Today is the start of this year’s Dakar rally. This off-road race, for trucks, cars and motorbikes used to run from Paris to Dakar in Senegal, but because of worsening security in Northern Africa is nowadays held in South-America. Back in 1985, a Dutch team led by Jan de Rooy finished second in the truck category. They raced a much modified DAF 3300 known as The Bull, recreated by Nanko Klein Paste (nkle). The model has a Technic chassis and is remote-controlled using Power Functions, to participate in Truck Trial competitions organised by Lowlug.
I don’t think I’m particularly prone to nationalism, except when it comes to my choice of beer and the sort of trucks I like. Forget your Scanias, Volvos or Kenworths; to me DAF trucks are king of the road. DAF has its home base in Eindhoven, in the south of the Netherlands, where I lived for more than ten years. I used to see trucks operated by De Rooy Transport haul DAF cabs through town on a regular basis.
Back in 2009, LEGO released two sets (8183 and 8184 ) that got me pretty excited. The reason for my excitement was that these sets contained a car chassis that could be remote-controlled using a Power Functions IR-remote. This would make it relatively easy to build your own relatively compact remote-controlled car. I bought one, but it had about as much directional control as a puppy on a wet floor; it constantly bumped into walls or bits of furniture. It was fast, though.
Curtis D. Collins (curtydc) has now used a similar chassis to build his “little big rig”. He too reports that the steering isn’t great, but also that it is a zippy a little RC. I believe that, certainly with those big wheels. I also think it looks pretty cool. Like Barry Bosman’s Monster Masher, it has a certain toy-like quality to it that reminds me of the RC cars that were around when I was a child.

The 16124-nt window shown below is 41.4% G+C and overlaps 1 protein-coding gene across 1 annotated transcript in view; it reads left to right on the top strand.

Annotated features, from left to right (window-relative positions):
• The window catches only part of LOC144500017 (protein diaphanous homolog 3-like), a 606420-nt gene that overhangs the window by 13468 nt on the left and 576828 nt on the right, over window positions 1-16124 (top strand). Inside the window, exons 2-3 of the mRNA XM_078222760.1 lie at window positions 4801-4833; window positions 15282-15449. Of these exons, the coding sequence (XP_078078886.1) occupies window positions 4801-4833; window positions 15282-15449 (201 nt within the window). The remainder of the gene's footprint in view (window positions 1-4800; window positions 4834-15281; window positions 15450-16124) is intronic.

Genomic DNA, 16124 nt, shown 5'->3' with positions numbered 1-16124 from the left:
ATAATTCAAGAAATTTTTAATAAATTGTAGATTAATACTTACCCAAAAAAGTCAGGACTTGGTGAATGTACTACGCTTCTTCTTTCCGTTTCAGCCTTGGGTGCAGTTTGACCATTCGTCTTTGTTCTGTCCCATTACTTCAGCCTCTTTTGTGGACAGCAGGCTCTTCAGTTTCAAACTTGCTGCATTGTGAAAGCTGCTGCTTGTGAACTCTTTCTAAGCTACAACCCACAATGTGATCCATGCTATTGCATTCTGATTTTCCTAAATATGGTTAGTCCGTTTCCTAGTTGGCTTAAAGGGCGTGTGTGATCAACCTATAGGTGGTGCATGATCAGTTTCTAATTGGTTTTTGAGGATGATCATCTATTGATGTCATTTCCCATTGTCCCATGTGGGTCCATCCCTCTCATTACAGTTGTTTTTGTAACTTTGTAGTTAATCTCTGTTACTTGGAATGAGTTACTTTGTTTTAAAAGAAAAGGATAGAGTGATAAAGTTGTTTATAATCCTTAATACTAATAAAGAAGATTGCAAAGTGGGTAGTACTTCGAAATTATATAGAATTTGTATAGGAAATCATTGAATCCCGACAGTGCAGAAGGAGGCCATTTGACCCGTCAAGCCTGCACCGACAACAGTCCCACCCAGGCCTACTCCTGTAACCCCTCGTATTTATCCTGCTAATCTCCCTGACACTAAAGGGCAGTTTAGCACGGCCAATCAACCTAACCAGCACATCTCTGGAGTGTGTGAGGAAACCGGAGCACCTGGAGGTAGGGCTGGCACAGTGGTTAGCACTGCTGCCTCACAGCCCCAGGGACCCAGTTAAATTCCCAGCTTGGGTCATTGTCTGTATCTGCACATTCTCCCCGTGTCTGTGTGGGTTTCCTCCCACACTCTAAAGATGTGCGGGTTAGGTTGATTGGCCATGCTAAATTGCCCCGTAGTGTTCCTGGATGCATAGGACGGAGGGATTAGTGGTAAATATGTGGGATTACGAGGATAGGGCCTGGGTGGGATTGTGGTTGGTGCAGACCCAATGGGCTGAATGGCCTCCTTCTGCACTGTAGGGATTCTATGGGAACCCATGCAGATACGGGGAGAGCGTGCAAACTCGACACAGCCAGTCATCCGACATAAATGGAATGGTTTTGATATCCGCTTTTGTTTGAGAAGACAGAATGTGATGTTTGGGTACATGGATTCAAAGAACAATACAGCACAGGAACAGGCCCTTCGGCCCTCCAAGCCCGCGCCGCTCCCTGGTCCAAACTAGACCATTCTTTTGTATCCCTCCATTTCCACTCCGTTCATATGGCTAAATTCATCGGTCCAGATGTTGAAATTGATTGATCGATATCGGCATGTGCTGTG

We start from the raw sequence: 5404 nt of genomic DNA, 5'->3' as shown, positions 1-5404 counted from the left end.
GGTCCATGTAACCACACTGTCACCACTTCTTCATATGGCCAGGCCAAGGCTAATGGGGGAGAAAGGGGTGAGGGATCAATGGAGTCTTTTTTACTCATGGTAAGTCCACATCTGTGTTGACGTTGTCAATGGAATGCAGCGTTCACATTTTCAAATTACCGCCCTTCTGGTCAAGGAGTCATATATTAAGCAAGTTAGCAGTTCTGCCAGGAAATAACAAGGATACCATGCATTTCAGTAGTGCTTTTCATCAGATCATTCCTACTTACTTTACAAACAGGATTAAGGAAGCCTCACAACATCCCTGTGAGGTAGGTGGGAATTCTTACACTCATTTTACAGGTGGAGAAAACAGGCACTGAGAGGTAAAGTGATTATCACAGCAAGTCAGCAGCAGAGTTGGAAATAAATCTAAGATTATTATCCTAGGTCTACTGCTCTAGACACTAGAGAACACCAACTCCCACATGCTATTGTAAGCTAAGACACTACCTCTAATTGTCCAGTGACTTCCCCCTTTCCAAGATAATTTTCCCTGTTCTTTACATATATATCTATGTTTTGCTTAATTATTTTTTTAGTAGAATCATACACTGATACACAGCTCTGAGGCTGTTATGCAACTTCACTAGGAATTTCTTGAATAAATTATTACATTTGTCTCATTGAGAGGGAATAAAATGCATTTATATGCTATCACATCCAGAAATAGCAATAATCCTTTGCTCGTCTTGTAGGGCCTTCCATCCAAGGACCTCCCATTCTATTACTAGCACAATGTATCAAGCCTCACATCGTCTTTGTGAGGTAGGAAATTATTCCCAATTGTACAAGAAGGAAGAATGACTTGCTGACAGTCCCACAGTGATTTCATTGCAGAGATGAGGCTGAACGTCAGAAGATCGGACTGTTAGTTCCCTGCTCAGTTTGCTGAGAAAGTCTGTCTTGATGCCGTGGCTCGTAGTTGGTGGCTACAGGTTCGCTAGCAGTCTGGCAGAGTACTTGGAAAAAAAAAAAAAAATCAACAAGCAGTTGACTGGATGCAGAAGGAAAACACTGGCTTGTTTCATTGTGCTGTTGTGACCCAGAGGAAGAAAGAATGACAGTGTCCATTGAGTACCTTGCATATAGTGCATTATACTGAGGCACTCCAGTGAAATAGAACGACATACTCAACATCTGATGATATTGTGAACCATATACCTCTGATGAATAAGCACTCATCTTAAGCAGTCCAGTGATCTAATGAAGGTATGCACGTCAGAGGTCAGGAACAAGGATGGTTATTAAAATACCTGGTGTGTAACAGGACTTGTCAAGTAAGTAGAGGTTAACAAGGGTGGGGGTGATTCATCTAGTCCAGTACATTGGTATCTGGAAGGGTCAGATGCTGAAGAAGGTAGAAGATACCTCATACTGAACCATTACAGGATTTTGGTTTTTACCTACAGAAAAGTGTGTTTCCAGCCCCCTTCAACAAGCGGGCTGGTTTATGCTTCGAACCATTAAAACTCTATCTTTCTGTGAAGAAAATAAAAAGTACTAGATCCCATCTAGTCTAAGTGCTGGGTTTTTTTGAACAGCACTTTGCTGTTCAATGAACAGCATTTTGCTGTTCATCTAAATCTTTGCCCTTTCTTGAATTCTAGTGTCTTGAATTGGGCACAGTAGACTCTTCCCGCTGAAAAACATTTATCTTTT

Cole Edmonson just posted a great sculpture of his cat, Cooper. The light up eyes on this piece really put it over the top. My cat-loving daughter is going to want to build something like this of one of her cats…
Spanish LEGO fan Fernando (Sheepo) shows his crazy engineering skills with this beautiful recreation of a Caterham 7, a small British sports car. Technic builders never cease to amaze me with the amount of functionality they can build entirely with brick and still pack into a small frame, and this model is at the top of the game. It’s got all the LEGO R/C car bells and whistles, including disk brakes, a full transmission, and complete suspension.
Paul Hetherington (Brickbaron) must be a little monster because he recently spent quite a bit of time and effort on recreating Lady Gaga’s “Born This Way” concert tour from 2012. If you consult the full set, you can find the major highlights and set-changes from the entire big-budget extravaganza. This particular part of the performance is entitled “Highway Unicorn”.
Not content to merely build a copy of the stage, Paul went the extra mile and made a video for the song “Just Dance” using LEGO Power Functions motors to control the animation of portions of the set and Gaga’s backup dancers. For you stat-freaks out there, over 700 minifigures were used to create the audience.
LegoMarat brings you some remote-controlled action tonight with his rendition of an Illinois Department of Transportation International 4400 tow truck. Not content to merely nail the shaping for the exterior, he also packed in a working front and rear suspension, opening doors, 6 motors, 3 IR receivers, and a battery box to bring it all to life. This model brings out the Tonka-Truck loving little kid in me and I want to take it out to the sandbox.